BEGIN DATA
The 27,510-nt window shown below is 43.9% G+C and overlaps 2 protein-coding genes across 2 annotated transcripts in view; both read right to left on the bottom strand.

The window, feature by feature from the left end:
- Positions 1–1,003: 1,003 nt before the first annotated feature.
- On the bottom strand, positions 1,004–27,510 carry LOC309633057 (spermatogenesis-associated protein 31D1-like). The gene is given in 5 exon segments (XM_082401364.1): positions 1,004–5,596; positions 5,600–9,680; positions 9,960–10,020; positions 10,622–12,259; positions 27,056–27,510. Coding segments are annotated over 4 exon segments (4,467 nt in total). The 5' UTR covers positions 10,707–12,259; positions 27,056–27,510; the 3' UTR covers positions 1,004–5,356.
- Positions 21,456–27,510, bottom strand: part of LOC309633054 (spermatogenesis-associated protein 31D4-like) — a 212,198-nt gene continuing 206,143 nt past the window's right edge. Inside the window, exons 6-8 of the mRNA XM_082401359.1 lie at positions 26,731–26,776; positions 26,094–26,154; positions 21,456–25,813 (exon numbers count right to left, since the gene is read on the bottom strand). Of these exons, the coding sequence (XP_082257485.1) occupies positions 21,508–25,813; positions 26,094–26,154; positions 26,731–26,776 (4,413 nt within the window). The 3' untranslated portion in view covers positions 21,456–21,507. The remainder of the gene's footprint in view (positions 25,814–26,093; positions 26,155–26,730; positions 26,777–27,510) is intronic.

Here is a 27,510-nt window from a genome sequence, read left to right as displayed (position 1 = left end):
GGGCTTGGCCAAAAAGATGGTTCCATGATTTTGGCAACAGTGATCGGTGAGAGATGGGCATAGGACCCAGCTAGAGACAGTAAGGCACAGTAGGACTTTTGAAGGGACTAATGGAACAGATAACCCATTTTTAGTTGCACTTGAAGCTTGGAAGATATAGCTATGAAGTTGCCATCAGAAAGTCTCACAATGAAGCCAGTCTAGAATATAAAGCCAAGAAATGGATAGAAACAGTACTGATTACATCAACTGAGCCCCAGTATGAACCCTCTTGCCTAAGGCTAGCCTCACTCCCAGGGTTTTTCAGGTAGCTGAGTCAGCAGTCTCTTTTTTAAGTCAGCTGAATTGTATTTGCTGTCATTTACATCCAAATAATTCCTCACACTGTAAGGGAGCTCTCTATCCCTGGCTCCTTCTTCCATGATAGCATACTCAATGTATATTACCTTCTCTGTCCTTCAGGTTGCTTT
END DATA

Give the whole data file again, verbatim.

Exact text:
The 27,510-nt window shown below is 43.9% G+C and overlaps 2 protein-coding genes across 2 annotated transcripts in view; both read right to left on the bottom strand.

The window, feature by feature from the left end:
- Positions 1–1,003: 1,003 nt before the first annotated feature.
- On the bottom strand, positions 1,004–27,510 carry LOC309633057 (spermatogenesis-associated protein 31D1-like). The gene is given in 5 exon segments (XM_082401364.1): positions 1,004–5,596; positions 5,600–9,680; positions 9,960–10,020; positions 10,622–12,259; positions 27,056–27,510. Coding segments are annotated over 4 exon segments (4,467 nt in total). The 5' UTR covers positions 10,707–12,259; positions 27,056–27,510; the 3' UTR covers positions 1,004–5,356.
- Positions 21,456–27,510, bottom strand: part of LOC309633054 (spermatogenesis-associated protein 31D4-like) — a 212,198-nt gene continuing 206,143 nt past the window's right edge. Inside the window, exons 6-8 of the mRNA XM_082401359.1 lie at positions 26,731–26,776; positions 26,094–26,154; positions 21,456–25,813 (exon numbers count right to left, since the gene is read on the bottom strand). Of these exons, the coding sequence (XP_082257485.1) occupies positions 21,508–25,813; positions 26,094–26,154; positions 26,731–26,776 (4,413 nt within the window). The 3' untranslated portion in view covers positions 21,456–21,507. The remainder of the gene's footprint in view (positions 25,814–26,093; positions 26,155–26,730; positions 26,777–27,510) is intronic.

Here is a 27,510-nt window from a genome sequence, read left to right as displayed (position 1 = left end):
GGGCTTGGCCAAAAAGATGGTTCCATGATTTTGGCAACAGTGATCGGTGAGAGATGGGCATAGGACCCAGCTAGAGACAGTAAGGCACAGTAGGACTTTTGAAGGGACTAATGGAACAGATAACCCATTTTTAGTTGCACTTGAAGCTTGGAAGATATAGCTATGAAGTTGCCATCAGAAAGTCTCACAATGAAGCCAGTCTAGAATATAAAGCCAAGAAATGGATAGAAACAGTACTGATTACATCAACTGAGCCCCAGTATGAACCCTCTTGCCTAAGGCTAGCCTCACTCCCAGGGTTTTTCAGGTAGCTGAGTCAGCAGTCTCTTTTTTAAGTCAGCTGAATTGTATTTGCTGTCATTTACATCCAAATAATTCCTCACACTGTAAGGGAGCTCTCTATCCCTGGCTCCTTCTTCCATGATAGCATACTCAATGTATATTACCTTCTCTGTCCTTCAGGTTGCTTT